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JavaScript Higher-Order Functions — A Short and Sweet Reference Guide

brandonbrown4792 profile image Brandon Brown ・3 min read

Becoming familiar with the basic JavaScript iterators can make wonders for your JavaScript code. Using them effectively can make your code cleaner, easier to read, and all around better. Hopefully after reading this blog, you’ll be able to use JavaScript Iterators to your advantage. To be concise, I will use arrow functions in the example code.

Every

The every method returns true if all of elements of the array satisfy a condition and false otherwise. This method accepts one argument: a callback function. This callback function has one argument (an element of the array) and should return a condition that can be evaluated as true or false. See the example below:

const arr = [1, 2, 3, 4, 5]

arr.every(e => e > 0) 
=> true

arr.every(e => e > 1)
=> false

Filter

The filter method returns a new array of all elements of the array that satisfy a condition. This method accepts one argument: a callback function. Similar to every, this callback function has one argument (an element of the array) and should return a condition that can be evaluated as true or false. See the example below:

const arr = [1, 2, 3, 4, 5]

arr.filter(e => e > 0) 
=> [1, 2, 3, 4, 5]

arr.filter(e => e % 2 === 0)
=> [2, 4]

Find

The find method returns the first element of the array that satisfy a condition. Find accepts one argument: a callback function. Similar to every and filter, this callback function has one argument (an element of the array) and should return a condition that can be evaluated as true or false. See the example below:

const arr = [1, 2, 3, 4, 5]

arr.find(e => e > 0) 
=> 1

arr.find(e => e % 2 === 0)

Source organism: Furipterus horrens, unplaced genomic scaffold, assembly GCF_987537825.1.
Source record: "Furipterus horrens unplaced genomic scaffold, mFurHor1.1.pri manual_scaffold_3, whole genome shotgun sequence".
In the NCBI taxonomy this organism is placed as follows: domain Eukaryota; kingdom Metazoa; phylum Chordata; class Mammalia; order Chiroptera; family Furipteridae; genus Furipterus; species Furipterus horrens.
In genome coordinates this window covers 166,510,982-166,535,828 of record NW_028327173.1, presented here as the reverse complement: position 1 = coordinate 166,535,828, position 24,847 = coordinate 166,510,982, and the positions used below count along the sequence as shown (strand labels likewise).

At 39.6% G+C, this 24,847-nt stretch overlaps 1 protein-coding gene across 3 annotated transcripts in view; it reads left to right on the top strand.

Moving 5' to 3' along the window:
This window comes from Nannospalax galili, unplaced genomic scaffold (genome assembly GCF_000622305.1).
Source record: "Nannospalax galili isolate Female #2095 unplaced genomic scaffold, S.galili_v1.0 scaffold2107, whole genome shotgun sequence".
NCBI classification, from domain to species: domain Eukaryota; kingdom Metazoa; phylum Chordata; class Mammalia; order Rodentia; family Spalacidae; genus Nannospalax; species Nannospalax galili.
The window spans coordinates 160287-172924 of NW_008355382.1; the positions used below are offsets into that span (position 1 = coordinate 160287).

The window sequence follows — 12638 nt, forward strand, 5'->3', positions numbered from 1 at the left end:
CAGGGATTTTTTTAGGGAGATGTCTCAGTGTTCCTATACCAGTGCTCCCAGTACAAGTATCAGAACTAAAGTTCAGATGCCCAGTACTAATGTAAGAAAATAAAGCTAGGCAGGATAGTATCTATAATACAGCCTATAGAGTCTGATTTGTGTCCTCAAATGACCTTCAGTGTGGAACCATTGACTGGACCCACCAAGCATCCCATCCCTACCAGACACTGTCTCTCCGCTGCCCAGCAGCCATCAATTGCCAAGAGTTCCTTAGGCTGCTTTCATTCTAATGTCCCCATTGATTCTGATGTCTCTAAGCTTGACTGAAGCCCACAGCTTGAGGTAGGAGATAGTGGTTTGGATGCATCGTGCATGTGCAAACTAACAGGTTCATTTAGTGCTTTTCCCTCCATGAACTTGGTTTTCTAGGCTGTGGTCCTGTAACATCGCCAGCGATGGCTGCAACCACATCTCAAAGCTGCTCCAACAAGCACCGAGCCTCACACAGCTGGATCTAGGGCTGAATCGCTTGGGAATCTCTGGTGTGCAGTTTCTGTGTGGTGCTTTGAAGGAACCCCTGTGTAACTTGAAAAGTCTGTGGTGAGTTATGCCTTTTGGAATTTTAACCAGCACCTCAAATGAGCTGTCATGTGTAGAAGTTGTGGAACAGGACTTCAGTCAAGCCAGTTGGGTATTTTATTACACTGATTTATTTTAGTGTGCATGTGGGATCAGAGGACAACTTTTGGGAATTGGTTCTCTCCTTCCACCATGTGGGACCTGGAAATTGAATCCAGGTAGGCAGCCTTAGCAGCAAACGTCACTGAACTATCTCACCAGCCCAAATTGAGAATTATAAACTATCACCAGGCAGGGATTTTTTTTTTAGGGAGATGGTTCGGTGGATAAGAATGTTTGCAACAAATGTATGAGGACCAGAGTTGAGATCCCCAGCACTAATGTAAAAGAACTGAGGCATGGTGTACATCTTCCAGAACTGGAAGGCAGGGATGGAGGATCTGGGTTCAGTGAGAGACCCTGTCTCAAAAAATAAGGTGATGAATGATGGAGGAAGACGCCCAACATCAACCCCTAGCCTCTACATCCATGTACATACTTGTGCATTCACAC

=> 2

ForEach

The forEach method loops over every element of the array and performs some action specified by a callback function. forEach accepts one argument: a callback function which has one argument (an element of the array). See the example below:

const arr = [1, 2, 3, 4, 5]

arr.forEach(e => console.log(`Hi! I'm ${e}`))
=> Hi! I'm 1
   Hi! I'm 2
   Hi! I'm 3
   Hi! I'm 4
   Hi! I'm 5

Includes

The includes method returns true if all any elements of the array are equal to the function argument and false otherwise. This method accepts one argument: the value of which to find. See the example below:

const arr = [1, 2, 3, 4, 5]

arr.includes(5) 
=> true

arr.includes(6)
=> false

Map

The map method returns a new array with all elements transformed by a function. This method accepts one argument: a callback function which accepts one argument (an element of the array) and should return the desired transformation. See the example below:

const arr = [1, 2, 3, 4, 5]

arr.map(e => e ** 2)
=> [1, 4, 9, 16, 25]

arr.map(e => `I'm ${e}!`
["I'm 1", "I'm 2", "I'm 3", "I'm 4", "I'm 5"]

Reduce

The reduce method returns a value accumulated from all elements of the array. This method accepts one argument: a callback function. This callback function should accept two arguments: the aggregator and an element of the array. The function should return an expression that sets the aggregator to the desired reduced value. See the example below:

const arr = [1, 2, 3, 4, 5]

arr.reduce((total, e) => total = total + e)
=> [1, 4, 9, 16, 25]

arr.reduce((agg, e) => agg = agg + 1 / e)
=> 2.28333333333

Some

The some method returns true if any of elements of the array satisfy a condition and false otherwise. This method accepts one argument: a callback function. This callback function has one argument (an element of the array) and should return a condition that can be evaluated as true or false. See the example below.

const arr = [1, 2, 3, 4, 5]

arr.some(e => e > 4) 
=> true

arr.some(e => e > 6)
=> false

Sort

The sort method destructively sorts the array. Without any arguments, the array will be sorted numerically, however, a callback function an be used to sort the array as desired. This callback function accepts two arguments: both are elements of the array. The callback function should return a negative number if the first element argument should sorted be before the second and a positive number if the second element should be sorted before the first element. See the example below:

let arr = [2, 1, 4, 3, 5]

arr.sort() 
=> [1, 2, 3, 4, 5]

arr = [2, 1, 4, 3, 5]
arr.sort((e1, e2) => e1 - e2)
=> [1, 2, 3, 4, 5]

arr.sort((e1, e2) => e2 - e1)
=> [5, 4, 3, 2, 1]

Conclusion

Hopefully now you have a better understanding of these JavaScript iterators. Using these effectively can make your code more concise and much more readable. Happy coding!

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Brandon Brown

@brandonbrown4792

I am a electrical engineer turn full stack software developer excited to learn anything and everything related to software development.

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